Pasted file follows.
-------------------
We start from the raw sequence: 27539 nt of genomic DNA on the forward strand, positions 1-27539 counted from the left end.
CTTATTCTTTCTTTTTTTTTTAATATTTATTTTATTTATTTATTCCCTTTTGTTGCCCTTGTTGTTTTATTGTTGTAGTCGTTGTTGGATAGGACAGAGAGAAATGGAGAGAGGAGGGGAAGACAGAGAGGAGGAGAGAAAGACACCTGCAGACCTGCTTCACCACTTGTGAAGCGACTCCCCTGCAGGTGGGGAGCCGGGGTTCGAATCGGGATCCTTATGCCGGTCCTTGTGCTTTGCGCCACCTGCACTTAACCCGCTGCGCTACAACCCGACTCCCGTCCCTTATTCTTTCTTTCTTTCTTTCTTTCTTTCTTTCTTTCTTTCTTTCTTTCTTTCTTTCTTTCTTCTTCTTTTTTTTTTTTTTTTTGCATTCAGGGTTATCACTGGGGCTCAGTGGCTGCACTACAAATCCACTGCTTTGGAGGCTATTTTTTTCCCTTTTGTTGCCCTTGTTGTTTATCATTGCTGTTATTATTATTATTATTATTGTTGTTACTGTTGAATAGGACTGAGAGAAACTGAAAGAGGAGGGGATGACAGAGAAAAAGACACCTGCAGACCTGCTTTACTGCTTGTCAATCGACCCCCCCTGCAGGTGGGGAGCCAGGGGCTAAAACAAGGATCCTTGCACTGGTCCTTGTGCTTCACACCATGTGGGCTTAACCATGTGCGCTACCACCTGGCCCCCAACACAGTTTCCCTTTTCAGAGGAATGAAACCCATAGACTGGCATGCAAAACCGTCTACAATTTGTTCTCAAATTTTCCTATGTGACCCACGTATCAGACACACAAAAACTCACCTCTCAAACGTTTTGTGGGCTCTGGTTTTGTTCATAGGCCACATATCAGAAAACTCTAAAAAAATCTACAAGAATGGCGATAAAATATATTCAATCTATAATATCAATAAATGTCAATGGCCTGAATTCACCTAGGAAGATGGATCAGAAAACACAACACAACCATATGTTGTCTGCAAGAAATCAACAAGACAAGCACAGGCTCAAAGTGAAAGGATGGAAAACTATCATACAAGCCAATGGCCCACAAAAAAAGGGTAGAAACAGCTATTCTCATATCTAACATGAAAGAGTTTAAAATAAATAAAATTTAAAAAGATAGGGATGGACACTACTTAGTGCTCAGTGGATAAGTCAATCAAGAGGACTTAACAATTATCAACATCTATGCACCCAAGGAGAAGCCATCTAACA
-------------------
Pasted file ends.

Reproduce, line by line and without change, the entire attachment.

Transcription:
We start from the raw sequence: 27539 nt of genomic DNA on the forward strand, positions 1-27539 counted from the left end.
CTTATTCTTTCTTTTTTTTTTAATATTTATTTTATTTATTTATTCCCTTTTGTTGCCCTTGTTGTTTTATTGTTGTAGTCGTTGTTGGATAGGACAGAGAGAAATGGAGAGAGGAGGGGAAGACAGAGAGGAGGAGAGAAAGACACCTGCAGACCTGCTTCACCACTTGTGAAGCGACTCCCCTGCAGGTGGGGAGCCGGGGTTCGAATCGGGATCCTTATGCCGGTCCTTGTGCTTTGCGCCACCTGCACTTAACCCGCTGCGCTACAACCCGACTCCCGTCCCTTATTCTTTCTTTCTTTCTTTCTTTCTTTCTTTCTTTCTTTCTTTCTTTCTTTCTTTCTTTCTTCTTCTTTTTTTTTTTTTTTTTGCATTCAGGGTTATCACTGGGGCTCAGTGGCTGCACTACAAATCCACTGCTTTGGAGGCTATTTTTTTCCCTTTTGTTGCCCTTGTTGTTTATCATTGCTGTTATTATTATTATTATTATTGTTGTTACTGTTGAATAGGACTGAGAGAAACTGAAAGAGGAGGGGATGACAGAGAAAAAGACACCTGCAGACCTGCTTTACTGCTTGTCAATCGACCCCCCCTGCAGGTGGGGAGCCAGGGGCTAAAACAAGGATCCTTGCACTGGTCCTTGTGCTTCACACCATGTGGGCTTAACCATGTGCGCTACCACCTGGCCCCCAACACAGTTTCCCTTTTCAGAGGAATGAAACCCATAGACTGGCATGCAAAACCGTCTACAATTTGTTCTCAAATTTTCCTATGTGACCCACGTATCAGACACACAAAAACTCACCTCTCAAACGTTTTGTGGGCTCTGGTTTTGTTCATAGGCCACATATCAGAAAACTCTAAAAAAATCTACAAGAATGGCGATAAAATATATTCAATCTATAATATCAATAAATGTCAATGGCCTGAATTCACCTAGGAAGATGGATCAGAAAACACAACACAACCATATGTTGTCTGCAAGAAATCAACAAGACAAGCACAGGCTCAAAGTGAAAGGATGGAAAACTATCATACAAGCCAATGGCCCACAAAAAAAGGGTAGAAACAGCTATTCTCATATCTAACATGAAAGAGTTTAAAATAAATAAAATTTAAAAAGATAGGGATGGACACTACTTAGTGCTCAGTGGATAAGTCAATCAAGAGGACTTAACAATTATCAACATCTATGCACCCAAGGAGAAGCCATCTAACA